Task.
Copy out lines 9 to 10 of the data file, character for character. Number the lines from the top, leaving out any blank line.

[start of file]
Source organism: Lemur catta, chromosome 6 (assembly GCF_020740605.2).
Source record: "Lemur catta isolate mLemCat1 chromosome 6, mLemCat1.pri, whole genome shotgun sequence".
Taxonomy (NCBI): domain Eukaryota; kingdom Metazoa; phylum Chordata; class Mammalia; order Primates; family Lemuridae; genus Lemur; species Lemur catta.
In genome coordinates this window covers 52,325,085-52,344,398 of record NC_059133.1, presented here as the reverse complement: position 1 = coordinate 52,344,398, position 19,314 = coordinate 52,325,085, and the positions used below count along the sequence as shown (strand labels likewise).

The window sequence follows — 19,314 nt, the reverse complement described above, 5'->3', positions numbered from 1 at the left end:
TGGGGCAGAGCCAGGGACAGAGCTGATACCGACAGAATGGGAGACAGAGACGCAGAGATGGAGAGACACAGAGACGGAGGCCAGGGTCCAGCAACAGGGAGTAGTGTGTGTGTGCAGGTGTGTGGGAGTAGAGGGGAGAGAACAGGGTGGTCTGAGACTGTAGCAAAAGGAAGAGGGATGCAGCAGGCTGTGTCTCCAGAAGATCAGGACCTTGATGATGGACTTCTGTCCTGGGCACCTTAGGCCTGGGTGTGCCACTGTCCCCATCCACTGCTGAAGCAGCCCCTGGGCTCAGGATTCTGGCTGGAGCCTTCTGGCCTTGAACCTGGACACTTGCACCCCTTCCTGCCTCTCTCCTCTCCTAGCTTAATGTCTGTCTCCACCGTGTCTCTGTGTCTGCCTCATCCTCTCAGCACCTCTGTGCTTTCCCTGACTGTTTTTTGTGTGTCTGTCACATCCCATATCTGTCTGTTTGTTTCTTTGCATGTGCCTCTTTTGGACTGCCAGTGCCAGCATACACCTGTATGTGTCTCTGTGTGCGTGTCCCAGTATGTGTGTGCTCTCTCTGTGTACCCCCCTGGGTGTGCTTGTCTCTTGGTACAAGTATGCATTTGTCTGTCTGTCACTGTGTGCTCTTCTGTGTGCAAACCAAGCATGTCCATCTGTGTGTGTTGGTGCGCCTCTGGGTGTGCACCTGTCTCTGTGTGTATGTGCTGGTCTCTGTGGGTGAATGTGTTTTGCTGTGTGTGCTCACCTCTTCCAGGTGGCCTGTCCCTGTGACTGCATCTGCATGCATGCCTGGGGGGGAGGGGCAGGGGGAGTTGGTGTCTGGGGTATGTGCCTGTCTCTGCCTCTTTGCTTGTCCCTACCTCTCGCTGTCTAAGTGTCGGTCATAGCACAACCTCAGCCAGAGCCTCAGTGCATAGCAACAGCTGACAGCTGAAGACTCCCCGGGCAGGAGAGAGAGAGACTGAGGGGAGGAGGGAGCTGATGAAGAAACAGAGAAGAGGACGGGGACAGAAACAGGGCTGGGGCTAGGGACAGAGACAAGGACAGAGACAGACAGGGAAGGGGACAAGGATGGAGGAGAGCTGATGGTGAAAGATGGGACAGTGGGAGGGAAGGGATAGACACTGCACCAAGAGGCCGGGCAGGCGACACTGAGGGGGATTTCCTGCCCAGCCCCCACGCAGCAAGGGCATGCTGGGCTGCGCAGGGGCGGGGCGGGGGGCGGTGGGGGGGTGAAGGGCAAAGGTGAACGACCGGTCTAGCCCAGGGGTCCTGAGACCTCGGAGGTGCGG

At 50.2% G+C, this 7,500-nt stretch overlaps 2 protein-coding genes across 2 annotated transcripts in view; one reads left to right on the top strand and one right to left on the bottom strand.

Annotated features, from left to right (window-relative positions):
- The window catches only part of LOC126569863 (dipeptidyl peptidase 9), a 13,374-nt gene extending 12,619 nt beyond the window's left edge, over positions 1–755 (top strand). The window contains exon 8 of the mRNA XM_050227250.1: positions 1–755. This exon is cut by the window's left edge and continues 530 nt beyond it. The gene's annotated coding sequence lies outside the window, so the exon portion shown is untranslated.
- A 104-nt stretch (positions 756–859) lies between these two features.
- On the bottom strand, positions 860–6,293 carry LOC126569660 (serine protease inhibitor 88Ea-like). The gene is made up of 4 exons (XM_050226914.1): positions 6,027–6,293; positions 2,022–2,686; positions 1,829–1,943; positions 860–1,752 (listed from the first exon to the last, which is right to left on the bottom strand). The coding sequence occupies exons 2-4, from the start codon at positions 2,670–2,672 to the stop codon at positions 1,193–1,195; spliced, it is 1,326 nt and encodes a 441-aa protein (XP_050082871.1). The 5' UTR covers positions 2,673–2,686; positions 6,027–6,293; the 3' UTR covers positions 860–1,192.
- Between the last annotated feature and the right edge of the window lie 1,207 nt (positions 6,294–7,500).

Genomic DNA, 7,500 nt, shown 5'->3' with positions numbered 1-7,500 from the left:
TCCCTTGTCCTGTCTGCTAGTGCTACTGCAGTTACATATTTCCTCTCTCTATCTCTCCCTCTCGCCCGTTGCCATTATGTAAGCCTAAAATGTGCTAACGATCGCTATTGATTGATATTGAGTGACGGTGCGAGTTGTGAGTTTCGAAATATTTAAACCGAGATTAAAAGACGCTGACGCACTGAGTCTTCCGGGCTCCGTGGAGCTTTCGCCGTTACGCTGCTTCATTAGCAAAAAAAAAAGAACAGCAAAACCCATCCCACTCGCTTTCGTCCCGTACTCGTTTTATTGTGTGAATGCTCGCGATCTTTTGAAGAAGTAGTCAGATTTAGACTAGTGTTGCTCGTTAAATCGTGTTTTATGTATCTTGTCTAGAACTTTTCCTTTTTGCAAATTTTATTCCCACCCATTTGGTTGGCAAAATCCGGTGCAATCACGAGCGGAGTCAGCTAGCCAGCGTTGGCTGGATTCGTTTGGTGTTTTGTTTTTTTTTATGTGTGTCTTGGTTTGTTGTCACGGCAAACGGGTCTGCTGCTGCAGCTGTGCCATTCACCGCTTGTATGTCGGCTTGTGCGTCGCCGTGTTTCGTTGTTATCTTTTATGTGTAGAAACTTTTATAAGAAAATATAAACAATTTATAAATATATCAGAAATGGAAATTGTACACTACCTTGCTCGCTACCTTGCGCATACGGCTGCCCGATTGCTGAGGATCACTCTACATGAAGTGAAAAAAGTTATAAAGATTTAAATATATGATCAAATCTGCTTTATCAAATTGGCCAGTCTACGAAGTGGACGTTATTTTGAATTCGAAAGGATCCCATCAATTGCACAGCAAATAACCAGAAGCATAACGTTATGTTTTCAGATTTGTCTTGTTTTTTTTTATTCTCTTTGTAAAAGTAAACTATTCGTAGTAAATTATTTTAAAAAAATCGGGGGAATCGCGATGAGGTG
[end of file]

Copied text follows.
- The window catches only part of LOC126569863 (dipeptidyl peptidase 9), a 13,374-nt gene extending 12,619 nt beyond the window's left edge, over positions 1–755 (top strand). The window contains exon 8 of the mRNA XM_050227250.1: positions 1–755. This exon is cut by the window's left edge and continues 530 nt beyond it. The gene's annotated coding sequence lies outside the window, so the exon portion shown is untranslated.
- A 104-nt stretch (positions 756–859) lies between these two features.